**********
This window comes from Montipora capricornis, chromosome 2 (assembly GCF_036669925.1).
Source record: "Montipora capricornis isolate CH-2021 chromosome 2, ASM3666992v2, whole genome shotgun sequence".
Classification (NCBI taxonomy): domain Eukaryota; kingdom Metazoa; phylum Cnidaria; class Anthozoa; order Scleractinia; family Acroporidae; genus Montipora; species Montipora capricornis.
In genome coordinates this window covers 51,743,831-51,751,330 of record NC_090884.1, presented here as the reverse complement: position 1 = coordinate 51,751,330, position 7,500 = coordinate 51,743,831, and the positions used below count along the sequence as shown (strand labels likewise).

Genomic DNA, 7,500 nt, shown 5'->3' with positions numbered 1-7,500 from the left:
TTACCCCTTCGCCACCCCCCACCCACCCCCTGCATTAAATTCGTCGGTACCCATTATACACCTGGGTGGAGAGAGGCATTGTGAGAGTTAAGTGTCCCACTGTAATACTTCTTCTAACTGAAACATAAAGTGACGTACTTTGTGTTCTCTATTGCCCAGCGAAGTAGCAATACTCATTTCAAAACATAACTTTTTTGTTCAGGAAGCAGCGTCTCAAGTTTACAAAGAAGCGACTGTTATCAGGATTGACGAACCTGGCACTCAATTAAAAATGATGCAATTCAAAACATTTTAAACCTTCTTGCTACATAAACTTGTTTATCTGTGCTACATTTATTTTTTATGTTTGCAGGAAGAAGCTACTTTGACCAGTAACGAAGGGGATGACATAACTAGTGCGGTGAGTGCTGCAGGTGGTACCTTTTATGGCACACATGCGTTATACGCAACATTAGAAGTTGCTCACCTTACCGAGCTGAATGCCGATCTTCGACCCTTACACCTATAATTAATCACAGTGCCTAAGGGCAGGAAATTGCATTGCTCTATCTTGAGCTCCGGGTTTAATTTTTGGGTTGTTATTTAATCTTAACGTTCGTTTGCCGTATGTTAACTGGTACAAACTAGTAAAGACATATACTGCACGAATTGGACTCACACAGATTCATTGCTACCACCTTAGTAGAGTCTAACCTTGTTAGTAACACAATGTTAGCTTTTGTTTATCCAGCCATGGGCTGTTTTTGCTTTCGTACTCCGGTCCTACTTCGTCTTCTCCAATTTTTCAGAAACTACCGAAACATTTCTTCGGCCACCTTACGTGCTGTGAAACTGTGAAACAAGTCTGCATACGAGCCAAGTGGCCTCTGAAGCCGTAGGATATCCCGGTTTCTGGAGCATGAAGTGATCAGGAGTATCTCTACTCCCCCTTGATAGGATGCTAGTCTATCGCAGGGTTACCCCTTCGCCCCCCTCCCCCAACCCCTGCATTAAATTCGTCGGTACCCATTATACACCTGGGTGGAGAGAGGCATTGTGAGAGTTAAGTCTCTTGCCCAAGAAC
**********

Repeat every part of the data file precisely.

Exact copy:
This window comes from Montipora capricornis, chromosome 2 (assembly GCF_036669925.1).
Source record: "Montipora capricornis isolate CH-2021 chromosome 2, ASM3666992v2, whole genome shotgun sequence".
Classification (NCBI taxonomy): domain Eukaryota; kingdom Metazoa; phylum Cnidaria; class Anthozoa; order Scleractinia; family Acroporidae; genus Montipora; species Montipora capricornis.
In genome coordinates this window covers 51,743,831-51,751,330 of record NC_090884.1, presented here as the reverse complement: position 1 = coordinate 51,751,330, position 7,500 = coordinate 51,743,831, and the positions used below count along the sequence as shown (strand labels likewise).

Genomic DNA, 7,500 nt, shown 5'->3' with positions numbered 1-7,500 from the left:
TTACCCCTTCGCCACCCCCCACCCACCCCCTGCATTAAATTCGTCGGTACCCATTATACACCTGGGTGGAGAGAGGCATTGTGAGAGTTAAGTGTCCCACTGTAATACTTCTTCTAACTGAAACATAAAGTGACGTACTTTGTGTTCTCTATTGCCCAGCGAAGTAGCAATACTCATTTCAAAACATAACTTTTTTGTTCAGGAAGCAGCGTCTCAAGTTTACAAAGAAGCGACTGTTATCAGGATTGACGAACCTGGCACTCAATTAAAAATGATGCAATTCAAAACATTTTAAACCTTCTTGCTACATAAACTTGTTTATCTGTGCTACATTTATTTTTTATGTTTGCAGGAAGAAGCTACTTTGACCAGTAACGAAGGGGATGACATAACTAGTGCGGTGAGTGCTGCAGGTGGTACCTTTTATGGCACACATGCGTTATACGCAACATTAGAAGTTGCTCACCTTACCGAGCTGAATGCCGATCTTCGACCCTTACACCTATAATTAATCACAGTGCCTAAGGGCAGGAAATTGCATTGCTCTATCTTGAGCTCCGGGTTTAATTTTTGGGTTGTTATTTAATCTTAACGTTCGTTTGCCGTATGTTAACTGGTACAAACTAGTAAAGACATATACTGCACGAATTGGACTCACACAGATTCATTGCTACCACCTTAGTAGAGTCTAACCTTGTTAGTAACACAATGTTAGCTTTTGTTTATCCAGCCATGGGCTGTTTTTGCTTTCGTACTCCGGTCCTACTTCGTCTTCTCCAATTTTTCAGAAACTACCGAAACATTTCTTCGGCCACCTTACGTGCTGTGAAACTGTGAAACAAGTCTGCATACGAGCCAAGTGGCCTCTGAAGCCGTAGGATATCCCGGTTTCTGGAGCATGAAGTGATCAGGAGTATCTCTACTCCCCCTTGATAGGATGCTAGTCTATCGCAGGGTTACCCCTTCGCCCCCCTCCCCCAACCCCTGCATTAAATTCGTCGGTACCCATTATACACCTGGGTGGAGAGAGGCATTGTGAGAGTTAAGTCTCTTGCCCAAGAAC